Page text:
Sago Palm

Discussion in 'Outdoor Gardening in the Pacific Northwest' started by marjmy, Apr 1, 2011.

  1. marjmy

    marjmy Member

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    chilliwack, British columbia
    We have just return from Phoenix and saw these plants all over down there, upon my return I find them in a garden centre. Will they survive planted in the ground in the CHilliwack area, or do I have to keep it in a pot sheltered in the winter?
    Cheers
    Marjorie
     
  2. jimmyq

    jimmyq Well-Known Member 10 Years

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    No, consider them as a houseplant.
     
  3. marjmy

    marjmy Member

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    Thank you I thought that...
     
  4. Sunset Cycads

    Sunset Cycads Active Member 10 Years

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    Location:
    Sunshine Coast, British Columbia, Canada
    While a few people have had success growing them outdoors in sheltered locations, for the most part it is safest to bring them indoors over winter. There is a Youtube video about one growing in Cloverdale, http://www.youtube.com/watch?v=9RNY_GvUWXI, but you will notice it is right next to the house, under the eaves, in a sunny location. Although sago palms (Cycas revoluta) are quite cold hardy, it is the copious rain on our Wet Coast that eventually does them in.
     
  5. elgordo

    elgordo Active Member

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    Yes, I've tried it, and it wasn't happy no matter where I put it - full sun, good drainage burnt it. Shadier and moister made it sulk. It survived the first winter I put it out, which had a minimum of -7c, but it just looked miserable. So I tossed it. Too prickly anyway for something that won't grow. I think Sunset Cycads is right - our cool, wet weather lasts too long, where in other zone 7-8s, the spring warms and dries up faster.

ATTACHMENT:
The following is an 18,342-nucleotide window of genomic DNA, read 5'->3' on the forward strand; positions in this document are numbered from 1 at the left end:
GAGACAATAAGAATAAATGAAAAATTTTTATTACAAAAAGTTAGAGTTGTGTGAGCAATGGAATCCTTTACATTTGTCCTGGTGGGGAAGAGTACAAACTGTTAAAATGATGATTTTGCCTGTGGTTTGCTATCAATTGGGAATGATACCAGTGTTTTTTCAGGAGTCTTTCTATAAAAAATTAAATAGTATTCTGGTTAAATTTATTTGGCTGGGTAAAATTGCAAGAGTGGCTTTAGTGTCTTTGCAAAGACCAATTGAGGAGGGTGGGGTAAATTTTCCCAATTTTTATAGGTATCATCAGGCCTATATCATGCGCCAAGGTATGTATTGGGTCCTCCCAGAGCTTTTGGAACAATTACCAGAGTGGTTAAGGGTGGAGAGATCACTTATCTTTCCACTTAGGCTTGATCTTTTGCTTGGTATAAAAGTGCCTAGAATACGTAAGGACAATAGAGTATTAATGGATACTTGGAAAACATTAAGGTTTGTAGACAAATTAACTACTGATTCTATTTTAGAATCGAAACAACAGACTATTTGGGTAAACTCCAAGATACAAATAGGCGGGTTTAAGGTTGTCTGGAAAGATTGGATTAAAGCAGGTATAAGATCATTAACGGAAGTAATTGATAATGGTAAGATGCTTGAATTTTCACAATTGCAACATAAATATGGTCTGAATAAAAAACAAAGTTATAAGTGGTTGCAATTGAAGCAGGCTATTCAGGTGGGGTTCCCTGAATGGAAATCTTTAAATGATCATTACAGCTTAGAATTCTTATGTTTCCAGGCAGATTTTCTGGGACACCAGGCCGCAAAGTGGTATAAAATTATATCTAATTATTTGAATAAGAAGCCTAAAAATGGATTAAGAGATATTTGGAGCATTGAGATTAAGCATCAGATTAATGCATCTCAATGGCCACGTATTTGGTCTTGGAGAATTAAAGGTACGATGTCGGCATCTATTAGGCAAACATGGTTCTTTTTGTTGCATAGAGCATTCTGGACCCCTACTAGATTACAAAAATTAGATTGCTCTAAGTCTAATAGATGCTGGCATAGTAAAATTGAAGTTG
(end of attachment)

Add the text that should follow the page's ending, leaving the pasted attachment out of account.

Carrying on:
6. Michael F

    Michael F Paragon of Plants Forums Moderator 10 Years

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  7. elgordo

    elgordo Active Member

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    Different genus. This is Cycas revoluta.
     
  8. Michael F

    Michael F Paragon of Plants Forums Moderator 10 Years

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    That's a cycad, not a palm. True that some unhelpful characters in the nursery trade tell lies and call it a palm, but that's not something that sould be encouraged or tolerated.
     
  9. elgordo

    elgordo Active Member

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    People do the same with Cordyline australis, when of course it isn't a palm. I guess some things look like palms, so that's what they call them.
     

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